Mortgage rates decline for a fifth week; applications rise
The 30-year fixed-rate mortgage dropped slightly to 6.27%. Rates in the 6% range may no longer be phasing buyers — particularly repeat buyers.
- As mortgage rates declined, applications rose 8% from last week.
- Purchase activity is still well below previous spring seasons as inventory remains low.
- Buyers may be adjusting to current rates, no longer considering them a primary factor in their purchase decision.
Mortgage interest rates continued their downward trend after the latest inflation numbers pointed to a cooling economy.
Freddie Mac reported the 30-year fixed-rate mortgage averaged 6.27% this week, a hair lower than last week's 6.28%, marking five straight weeks of declines.
Sam Khater, Freddie Mac's chief economist, said that while inflation remains above the Federal Reserve's desired level, it is showing signs of deceleration. The inflation rate was at 5% in March, continuing its decline from the peak of 9.1% in June.
"These trends, coupled with tight labor markets, are creating increased optimism among prospective homebuyers as the housing market hits its peak in the spring and summer," Khater said.
That optimism is showing up in mortgage applications: Purchase applications increased 8% compared to a week earlier, according to the Mortgage Bankers Association.
Higher rates may stick around, but Fed action should ease
Buyers may be adjusting to elevated mortgage rates as they edge closer to levels seen a year ago. In April 2022, mortgage interest rates hit 5% as inflation neared peak levels and the Federal Reserve began taking steps to address it.
While the Fed is still trying to juggle the need to cool inflation while avoiding a recession, it might be ready to ease up on frequent rate hikes, said Danielle Hale, Realtor.com's chief economist.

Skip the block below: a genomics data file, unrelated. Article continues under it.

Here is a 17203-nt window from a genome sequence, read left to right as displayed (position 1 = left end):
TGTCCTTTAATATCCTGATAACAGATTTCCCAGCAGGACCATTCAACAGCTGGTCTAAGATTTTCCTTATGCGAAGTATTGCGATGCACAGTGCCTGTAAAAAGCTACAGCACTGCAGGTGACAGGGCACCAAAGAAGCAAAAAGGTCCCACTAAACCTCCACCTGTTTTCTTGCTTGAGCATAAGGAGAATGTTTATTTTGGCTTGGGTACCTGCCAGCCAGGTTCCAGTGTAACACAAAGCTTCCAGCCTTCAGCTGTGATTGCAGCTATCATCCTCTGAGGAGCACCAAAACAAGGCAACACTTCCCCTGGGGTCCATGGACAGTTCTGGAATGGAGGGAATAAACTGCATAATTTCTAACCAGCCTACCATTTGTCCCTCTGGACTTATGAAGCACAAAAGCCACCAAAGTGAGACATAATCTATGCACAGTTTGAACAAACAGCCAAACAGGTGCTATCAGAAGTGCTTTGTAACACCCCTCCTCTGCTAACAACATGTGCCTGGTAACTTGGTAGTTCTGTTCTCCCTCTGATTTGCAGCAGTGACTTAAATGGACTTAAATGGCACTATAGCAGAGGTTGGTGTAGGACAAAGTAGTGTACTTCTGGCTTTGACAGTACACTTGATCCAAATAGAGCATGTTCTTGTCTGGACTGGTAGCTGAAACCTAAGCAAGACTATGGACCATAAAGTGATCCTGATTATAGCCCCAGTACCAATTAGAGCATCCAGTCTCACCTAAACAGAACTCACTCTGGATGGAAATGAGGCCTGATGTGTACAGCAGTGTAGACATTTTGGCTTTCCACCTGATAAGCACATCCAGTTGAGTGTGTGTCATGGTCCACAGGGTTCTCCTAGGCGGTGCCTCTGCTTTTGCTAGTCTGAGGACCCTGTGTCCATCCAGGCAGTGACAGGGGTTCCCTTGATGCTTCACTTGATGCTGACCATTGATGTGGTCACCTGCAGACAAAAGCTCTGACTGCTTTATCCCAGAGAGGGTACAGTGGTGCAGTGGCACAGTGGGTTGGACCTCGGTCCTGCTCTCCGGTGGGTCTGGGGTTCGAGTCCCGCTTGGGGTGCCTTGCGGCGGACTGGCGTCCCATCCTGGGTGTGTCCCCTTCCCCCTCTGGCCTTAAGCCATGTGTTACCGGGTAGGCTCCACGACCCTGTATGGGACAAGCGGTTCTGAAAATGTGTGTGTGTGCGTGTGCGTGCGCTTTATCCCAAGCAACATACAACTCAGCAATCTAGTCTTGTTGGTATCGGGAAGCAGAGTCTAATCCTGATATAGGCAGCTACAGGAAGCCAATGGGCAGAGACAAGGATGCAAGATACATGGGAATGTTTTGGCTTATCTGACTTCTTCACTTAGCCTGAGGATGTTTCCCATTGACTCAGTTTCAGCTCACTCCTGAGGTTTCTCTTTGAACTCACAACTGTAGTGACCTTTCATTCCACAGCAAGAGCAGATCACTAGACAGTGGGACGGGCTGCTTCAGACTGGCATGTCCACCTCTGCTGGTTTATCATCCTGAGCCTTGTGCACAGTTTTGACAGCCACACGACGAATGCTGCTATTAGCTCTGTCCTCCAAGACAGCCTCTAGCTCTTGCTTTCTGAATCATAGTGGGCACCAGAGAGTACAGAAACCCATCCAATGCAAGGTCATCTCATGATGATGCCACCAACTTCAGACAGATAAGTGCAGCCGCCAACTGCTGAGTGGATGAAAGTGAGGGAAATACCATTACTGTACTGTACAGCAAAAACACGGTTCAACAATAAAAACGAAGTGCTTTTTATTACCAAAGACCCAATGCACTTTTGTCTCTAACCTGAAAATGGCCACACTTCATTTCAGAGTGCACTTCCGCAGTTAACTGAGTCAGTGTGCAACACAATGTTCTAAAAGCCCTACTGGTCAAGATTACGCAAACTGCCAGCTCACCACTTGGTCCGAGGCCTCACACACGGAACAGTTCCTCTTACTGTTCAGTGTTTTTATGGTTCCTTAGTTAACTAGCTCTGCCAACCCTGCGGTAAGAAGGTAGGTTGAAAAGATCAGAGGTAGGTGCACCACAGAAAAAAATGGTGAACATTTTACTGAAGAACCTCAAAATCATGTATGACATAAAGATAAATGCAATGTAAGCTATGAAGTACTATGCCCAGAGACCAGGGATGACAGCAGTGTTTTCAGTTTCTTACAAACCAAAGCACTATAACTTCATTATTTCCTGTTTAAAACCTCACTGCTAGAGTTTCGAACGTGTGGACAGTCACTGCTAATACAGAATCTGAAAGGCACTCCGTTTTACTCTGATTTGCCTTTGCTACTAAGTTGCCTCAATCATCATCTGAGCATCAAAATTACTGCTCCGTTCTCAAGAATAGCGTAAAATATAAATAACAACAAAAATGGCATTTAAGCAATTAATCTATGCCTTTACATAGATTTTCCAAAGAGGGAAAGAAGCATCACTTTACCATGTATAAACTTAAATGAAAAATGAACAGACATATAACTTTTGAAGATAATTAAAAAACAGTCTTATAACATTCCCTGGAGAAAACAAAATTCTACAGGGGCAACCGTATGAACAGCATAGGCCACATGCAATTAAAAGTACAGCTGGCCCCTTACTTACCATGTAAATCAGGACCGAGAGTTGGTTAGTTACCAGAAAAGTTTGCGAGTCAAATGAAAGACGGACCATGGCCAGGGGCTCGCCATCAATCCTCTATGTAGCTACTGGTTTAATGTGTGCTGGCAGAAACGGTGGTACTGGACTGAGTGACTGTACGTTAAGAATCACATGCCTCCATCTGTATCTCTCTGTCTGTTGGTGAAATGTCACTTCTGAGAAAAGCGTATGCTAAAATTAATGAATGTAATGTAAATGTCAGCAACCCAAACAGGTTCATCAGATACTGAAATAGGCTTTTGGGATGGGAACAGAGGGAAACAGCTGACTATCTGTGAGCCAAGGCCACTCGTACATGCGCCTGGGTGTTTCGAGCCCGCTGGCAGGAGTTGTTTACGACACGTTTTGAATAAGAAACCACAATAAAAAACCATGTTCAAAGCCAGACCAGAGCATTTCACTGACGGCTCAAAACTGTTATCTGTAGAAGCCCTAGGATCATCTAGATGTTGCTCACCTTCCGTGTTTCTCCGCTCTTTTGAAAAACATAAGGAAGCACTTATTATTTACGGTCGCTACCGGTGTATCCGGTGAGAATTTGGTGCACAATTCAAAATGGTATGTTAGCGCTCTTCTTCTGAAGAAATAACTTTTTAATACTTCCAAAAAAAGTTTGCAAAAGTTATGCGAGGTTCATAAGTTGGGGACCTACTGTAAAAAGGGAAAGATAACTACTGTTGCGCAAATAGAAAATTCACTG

"Even if the Fed needs to raise short-term rates a bit higher, we are very likely nearing the end of the tightening cycle," Hale said. "As long as the economy continues to see progress on inflation, that should help keep mortgage rates at the lower end of the 6% to 7% range that we've seen over the past few months. However, any surprises in the data will likely lead to some volatility in that range."
Interest rates not a key factor in purchase decisions
As interest rates have remained above 6% for nearly seven months, do they still weigh heavily on the minds of potential homebuyers? A recent Bright MLS survey found that most homebuyers didn't list interest rates as an important factor when deciding whether to move forward with a purchase.
"One reason rates may not have been a make-or-break issue for buyers is that a substantial share of buyers are not financing their home purchase," said Lisa Sturtevant, chief economist at Bright MLS, noting that 20% of recent buyers paid with cash.
The survey also found that nearly half of recent buyers said they were going to buy regardless of mortgage rates.
"Buyers who are able to roll equity from another home into their purchase will also be less concerned about rates," Sturtevant said. "According to the survey results, repeat buyers are much more likely than first-time buyers to indicate that mortgage rates were not a factor in their decision to buy. Therefore, if mortgage rates do stay elevated or even rise further in 2023, there may be less of an impact on demand than might be commonly expected."